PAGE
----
While Gov. Jerry Brown already has declared he will seek to fine-tune its provisions next year, California’s new law (SB 4) regulating hydraulic fracturing (fracking) will not have final rules implemented for the industry to follow until 2015, although the law will be effective on Jan. 1 (see Shale Daily, Sept. 24).

Brown has already directed the state Department of Conservation to develop a streamlined permitting process related to well stimulation activities, and the department’s Division of Oil, Gas and Geothermal Resources (DOGGR) is in the midst of developing detailed draft fracking rules (see Shale Daily, Sept. 9).

DOGGR will develop the regulations called for under SB 4, a spokesperson for the division told NGI’s Shale Daily Tuesday, noting that his agency has been in close contact with the governor’s office on the issue.

DOGGR early this year released what it described as “an information discussion draft” of fracking regulations, and some of those requirements were incorporated in SB 4’s language, said the spokesperson. Nevertheless, the state department still needs to adopt comprehensive regulations to implement the new law,” he said.

“These new regulations will include extensive protections for groundwater, which will be developed and implemented by the California Water Resources Control Board,” the spokesperson said. SB 4 sets Jan.1, 2015 as the deadline for completing the regulations. “The department is well prepared to meet this deadline,” he said.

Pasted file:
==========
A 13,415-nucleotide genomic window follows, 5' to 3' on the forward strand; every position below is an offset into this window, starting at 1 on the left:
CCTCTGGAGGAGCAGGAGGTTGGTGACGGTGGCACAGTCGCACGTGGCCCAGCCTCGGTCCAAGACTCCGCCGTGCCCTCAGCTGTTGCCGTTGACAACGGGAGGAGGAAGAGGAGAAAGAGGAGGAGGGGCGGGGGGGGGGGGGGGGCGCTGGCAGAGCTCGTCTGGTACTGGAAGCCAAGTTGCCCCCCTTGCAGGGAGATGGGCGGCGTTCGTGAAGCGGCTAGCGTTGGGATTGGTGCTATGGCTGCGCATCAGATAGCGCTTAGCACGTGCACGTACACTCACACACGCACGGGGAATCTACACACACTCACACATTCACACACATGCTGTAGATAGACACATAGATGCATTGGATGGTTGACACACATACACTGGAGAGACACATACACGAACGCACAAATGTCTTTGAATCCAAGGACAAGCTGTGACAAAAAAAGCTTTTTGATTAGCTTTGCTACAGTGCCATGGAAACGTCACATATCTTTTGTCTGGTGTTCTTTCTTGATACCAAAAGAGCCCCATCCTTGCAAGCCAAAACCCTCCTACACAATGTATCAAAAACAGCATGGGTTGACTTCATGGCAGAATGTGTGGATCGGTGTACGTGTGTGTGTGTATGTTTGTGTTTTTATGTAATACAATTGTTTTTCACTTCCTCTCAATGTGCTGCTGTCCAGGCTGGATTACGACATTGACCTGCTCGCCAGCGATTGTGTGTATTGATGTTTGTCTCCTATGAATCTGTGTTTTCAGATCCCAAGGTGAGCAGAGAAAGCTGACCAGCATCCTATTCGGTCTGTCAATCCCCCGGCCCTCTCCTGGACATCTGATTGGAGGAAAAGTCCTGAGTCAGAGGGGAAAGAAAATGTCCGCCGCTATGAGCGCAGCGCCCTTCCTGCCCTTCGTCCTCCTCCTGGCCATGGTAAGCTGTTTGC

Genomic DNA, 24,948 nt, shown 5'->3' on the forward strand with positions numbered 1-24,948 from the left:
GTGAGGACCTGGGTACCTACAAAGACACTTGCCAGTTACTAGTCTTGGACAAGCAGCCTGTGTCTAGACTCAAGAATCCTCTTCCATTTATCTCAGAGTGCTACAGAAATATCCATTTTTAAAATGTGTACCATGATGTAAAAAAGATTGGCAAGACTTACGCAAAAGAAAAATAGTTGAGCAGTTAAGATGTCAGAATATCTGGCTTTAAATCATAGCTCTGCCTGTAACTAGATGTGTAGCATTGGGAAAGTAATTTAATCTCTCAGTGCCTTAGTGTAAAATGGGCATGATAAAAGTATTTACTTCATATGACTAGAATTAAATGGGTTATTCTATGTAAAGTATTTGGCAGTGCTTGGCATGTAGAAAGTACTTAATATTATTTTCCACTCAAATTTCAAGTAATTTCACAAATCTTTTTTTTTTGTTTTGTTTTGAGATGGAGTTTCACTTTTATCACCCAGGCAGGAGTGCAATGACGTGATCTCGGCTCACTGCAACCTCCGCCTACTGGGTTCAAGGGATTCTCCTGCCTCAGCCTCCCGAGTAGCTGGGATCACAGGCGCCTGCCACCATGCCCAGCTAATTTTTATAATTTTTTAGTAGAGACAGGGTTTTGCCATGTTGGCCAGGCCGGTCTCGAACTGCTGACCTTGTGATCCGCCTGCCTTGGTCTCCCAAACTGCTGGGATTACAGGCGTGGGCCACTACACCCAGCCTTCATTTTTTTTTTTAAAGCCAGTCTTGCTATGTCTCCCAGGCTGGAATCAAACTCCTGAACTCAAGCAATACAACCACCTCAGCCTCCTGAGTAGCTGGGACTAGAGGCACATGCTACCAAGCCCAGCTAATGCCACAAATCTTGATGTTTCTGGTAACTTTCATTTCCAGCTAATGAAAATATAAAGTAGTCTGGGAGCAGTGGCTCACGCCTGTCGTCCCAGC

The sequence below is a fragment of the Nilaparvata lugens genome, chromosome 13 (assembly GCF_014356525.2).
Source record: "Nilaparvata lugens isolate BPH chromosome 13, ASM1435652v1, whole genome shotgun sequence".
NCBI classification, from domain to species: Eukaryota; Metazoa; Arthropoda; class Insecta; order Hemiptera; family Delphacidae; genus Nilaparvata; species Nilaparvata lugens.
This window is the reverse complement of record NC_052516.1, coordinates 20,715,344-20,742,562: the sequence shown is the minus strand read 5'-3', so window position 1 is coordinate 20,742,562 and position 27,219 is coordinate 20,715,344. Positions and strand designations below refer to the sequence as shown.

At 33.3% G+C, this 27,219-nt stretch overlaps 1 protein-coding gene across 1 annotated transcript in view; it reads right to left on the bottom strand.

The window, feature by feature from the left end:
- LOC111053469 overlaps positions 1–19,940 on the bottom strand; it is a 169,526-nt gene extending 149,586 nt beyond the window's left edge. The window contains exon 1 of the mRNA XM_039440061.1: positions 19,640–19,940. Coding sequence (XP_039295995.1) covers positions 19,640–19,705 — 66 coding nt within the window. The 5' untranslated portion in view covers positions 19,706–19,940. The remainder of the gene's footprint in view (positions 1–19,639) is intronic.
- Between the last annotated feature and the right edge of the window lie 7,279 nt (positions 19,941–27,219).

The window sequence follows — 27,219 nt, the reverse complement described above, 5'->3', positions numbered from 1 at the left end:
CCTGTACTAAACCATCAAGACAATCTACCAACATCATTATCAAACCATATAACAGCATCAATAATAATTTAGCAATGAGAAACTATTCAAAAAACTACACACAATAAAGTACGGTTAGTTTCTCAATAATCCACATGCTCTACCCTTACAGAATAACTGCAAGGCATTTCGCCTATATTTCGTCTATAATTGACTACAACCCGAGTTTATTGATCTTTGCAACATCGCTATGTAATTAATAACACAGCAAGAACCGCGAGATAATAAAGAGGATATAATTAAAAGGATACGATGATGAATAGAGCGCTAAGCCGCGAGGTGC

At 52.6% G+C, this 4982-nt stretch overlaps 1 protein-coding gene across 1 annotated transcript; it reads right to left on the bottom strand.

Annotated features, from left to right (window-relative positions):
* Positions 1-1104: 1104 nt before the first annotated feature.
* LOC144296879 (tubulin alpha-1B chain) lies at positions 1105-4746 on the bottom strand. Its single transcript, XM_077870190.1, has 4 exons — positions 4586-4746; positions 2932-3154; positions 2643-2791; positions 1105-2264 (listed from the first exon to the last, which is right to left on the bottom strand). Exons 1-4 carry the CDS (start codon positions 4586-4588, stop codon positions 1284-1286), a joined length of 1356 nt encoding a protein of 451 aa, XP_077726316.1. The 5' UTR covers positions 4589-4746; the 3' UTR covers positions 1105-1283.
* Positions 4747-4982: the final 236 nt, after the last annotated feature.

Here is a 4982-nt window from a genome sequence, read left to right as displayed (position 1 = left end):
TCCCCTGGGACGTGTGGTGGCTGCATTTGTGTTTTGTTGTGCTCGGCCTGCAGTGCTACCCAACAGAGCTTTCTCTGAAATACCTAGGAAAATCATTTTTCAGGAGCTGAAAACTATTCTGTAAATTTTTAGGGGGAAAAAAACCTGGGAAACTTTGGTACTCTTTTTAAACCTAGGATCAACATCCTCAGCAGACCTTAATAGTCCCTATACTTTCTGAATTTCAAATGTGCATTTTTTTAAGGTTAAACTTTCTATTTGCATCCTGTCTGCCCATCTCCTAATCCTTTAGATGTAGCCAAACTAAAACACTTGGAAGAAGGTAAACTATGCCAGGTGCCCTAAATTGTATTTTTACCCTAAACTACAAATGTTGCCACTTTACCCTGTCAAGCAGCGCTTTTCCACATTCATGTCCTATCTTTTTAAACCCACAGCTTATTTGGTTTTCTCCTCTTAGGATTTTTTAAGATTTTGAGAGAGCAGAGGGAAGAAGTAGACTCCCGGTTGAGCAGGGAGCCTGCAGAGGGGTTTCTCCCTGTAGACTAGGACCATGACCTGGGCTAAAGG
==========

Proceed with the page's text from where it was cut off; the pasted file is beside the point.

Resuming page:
“The new regulations will complement existing rules that require some of the strongest well construction and operation standards in the nation.”

DOGGR expects its next major milestone to come before the end of this year when the formal draft regulations are released for future discussion.

On a parallel path, DOGGR is working with the governor’s office to draft “clarifying amendments” that will be worked out next year with the state legislature.

“We’re still in the process of going through the bill’s language,” said the spokesperson, noting that this will include figuring out next steps. When that is completed, he said the state agency will begin to “re-engage” various stakeholders, including the vocal (mostly environmental) groups opposed to the bill because they see it as too weak and accommodating to the industry.

Supporters of the bill, including the governor, have been touting it as one of the strongest pieces of legislation dealing with fracking in the nation.